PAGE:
The present invention is a computerized quotation system forming a computer based communications network for processing requests for quotation for goods and services from respective buyers or vendors who broadcast such requests to network members of the computerized system. There is no central pricing database to limit the number of buyers and vendors of goods and services or to limit the number of goods and services which can be processed. However the goods and services must be standard items to ensure that there is no confusion as to what buyers are requesting and what sellers are offering to buyers. FIG. 1 shows the system of this invention as configured using the Internet as the communications network. A network member is anyone or any company which has registered as a user by completing an application and can be a buyer and/or a vendor in using the services provided by the computerized system of the present invention. The programming (e.g. Internet HTML pages or quotation system provided software) which enables network members to interact with the network would include information sufficient for network members to identify standard goods or services that they wish to identify in a request for quotation. Standardization of product or service descriptions is essential to avoid confusion unless a more text oriented specification is appropriate to the product or service type. To this end preprogrammed menu information is provided to classify product and services in categories broken down by functional class and subclass corresponding to the products as they are commercially known and identified. Such menus are readily upgraded to include new and revised commercially available products and services from the manufactures or suppliers of such products and services. Buyers would use this information to prepare requests for quotation which will then be clearly understood by vendors. This product and other information and programming or software could be made available to network members either by direct electronic transfer to the user's personal computer or by providing information, software, or data on computer disks, compact disks, or other appropriate means. Providing standardized information to network users is necessary to correlate product and service identifications for buyers and vendors among other system maintenance functions. FIG. 4 shows how information would flow in an Internet embodiment of this invention. The quotation system central office would maintain its Internet site HTML pages and other necessary items by communication with its HTML World Wide Web server. It would download from the Web site requests for membership as well as requests for quotation. The Central Office would process RFQs through appropriate software and would wait for vendors to contact the Central Office FTP site. Vendors would use quotation system supplied software to cross reference their inventory to link with product lists used by the quotation system. When contacted the Central Office would acquire via suitable vendor software the RFQ information required and available from the vendors product database. If the vendor has prepared information relating to special sales, this information would be transferred to the Central Office at this time. Software version and list upgrades would be performed as well. When the FTP transfers are complete, the Central Office would prepare RFQ e-mail for requesting buyers and forward same as required.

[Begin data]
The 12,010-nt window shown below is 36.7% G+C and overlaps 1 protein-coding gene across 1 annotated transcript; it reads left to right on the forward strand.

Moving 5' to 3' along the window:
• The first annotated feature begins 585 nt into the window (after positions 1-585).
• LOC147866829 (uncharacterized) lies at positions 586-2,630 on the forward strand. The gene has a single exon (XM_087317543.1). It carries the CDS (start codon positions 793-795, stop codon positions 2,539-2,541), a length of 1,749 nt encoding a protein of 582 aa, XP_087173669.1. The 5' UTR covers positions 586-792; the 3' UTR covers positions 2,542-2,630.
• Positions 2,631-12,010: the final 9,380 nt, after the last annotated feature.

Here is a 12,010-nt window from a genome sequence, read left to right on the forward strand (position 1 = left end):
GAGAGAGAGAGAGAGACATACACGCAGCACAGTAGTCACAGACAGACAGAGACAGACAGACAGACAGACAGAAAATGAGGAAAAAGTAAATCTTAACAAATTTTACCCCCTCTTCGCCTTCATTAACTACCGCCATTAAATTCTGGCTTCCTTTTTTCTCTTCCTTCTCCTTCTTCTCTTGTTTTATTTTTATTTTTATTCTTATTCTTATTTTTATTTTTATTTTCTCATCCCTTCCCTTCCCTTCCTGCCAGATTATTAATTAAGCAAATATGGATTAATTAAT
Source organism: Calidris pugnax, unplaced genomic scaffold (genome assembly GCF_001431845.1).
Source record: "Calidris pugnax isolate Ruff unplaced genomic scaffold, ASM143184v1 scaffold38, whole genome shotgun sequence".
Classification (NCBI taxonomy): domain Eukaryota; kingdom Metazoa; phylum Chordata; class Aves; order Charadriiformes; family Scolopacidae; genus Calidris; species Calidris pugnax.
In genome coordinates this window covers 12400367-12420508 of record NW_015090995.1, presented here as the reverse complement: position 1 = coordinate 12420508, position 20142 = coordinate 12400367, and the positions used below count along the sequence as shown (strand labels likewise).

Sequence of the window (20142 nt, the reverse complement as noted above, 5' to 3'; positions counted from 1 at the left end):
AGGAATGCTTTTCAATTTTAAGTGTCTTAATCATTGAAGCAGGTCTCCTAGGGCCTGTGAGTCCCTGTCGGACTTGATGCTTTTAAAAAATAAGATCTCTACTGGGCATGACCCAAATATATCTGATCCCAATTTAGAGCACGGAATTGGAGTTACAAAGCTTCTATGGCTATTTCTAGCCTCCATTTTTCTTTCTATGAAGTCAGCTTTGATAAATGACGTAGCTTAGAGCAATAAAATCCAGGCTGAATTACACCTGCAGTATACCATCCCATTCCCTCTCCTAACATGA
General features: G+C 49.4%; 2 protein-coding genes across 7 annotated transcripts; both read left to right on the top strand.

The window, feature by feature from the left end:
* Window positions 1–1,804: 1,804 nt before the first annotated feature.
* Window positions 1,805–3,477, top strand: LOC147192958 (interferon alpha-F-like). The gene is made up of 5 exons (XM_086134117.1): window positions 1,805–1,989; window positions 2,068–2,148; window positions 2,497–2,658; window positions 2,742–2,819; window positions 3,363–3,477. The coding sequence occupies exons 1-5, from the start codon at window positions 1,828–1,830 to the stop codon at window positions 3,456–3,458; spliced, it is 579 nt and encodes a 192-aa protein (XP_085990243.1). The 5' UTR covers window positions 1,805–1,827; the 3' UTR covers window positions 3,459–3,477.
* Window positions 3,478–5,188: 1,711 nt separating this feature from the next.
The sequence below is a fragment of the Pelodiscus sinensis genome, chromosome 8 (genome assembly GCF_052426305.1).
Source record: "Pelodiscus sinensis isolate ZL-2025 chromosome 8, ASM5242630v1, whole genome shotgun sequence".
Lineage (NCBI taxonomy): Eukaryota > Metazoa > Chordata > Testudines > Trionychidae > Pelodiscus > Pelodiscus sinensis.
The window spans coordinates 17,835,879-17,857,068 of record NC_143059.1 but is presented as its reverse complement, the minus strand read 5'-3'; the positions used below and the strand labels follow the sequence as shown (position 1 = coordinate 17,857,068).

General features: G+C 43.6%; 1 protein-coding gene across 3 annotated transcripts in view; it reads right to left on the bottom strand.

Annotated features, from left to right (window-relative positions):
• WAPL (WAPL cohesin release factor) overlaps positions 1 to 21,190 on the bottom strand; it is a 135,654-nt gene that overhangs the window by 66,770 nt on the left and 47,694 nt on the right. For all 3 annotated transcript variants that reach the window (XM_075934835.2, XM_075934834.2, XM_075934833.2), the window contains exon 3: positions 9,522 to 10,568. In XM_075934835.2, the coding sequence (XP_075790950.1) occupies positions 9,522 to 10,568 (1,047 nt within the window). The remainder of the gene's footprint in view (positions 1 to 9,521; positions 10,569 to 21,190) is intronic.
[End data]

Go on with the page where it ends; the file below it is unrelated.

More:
New vendors may apply for membership using the quotation system's World Wide Web application form or by contacting quotation system offices by other means. Buyer members would access the quotation system's World Wide Web site and apply for membership or request price quotations or other available information, such as a trade publication search engine or statistical charts of price versus time by product, provided through the quotation system's Web site. New members would receive password information via e-mail to ensure that applicants have provided correct e-mail coordinates. The invention can be understood readily from the following description of the preferred embodiment in conjunction with the flow diagram of FIG. 2 in which communication between buyers, sellers and the network computer(s) is completed using the Internet. A World wide Web home page is set up to provide access to the network by Internet members. A potential user accesses the Internet using any standard Web browser and becomes a quotation network user by completing a registration application providing necessary data about itself. Once registered, a member can access the forms necessary for preparing a request for quotation (“RFQ”), which will be described in greater detail hereafter. The RFQ is subsequently downloaded to a quotation system central office computer through a file transfer protocol (FTP) connection to the Internet Web server.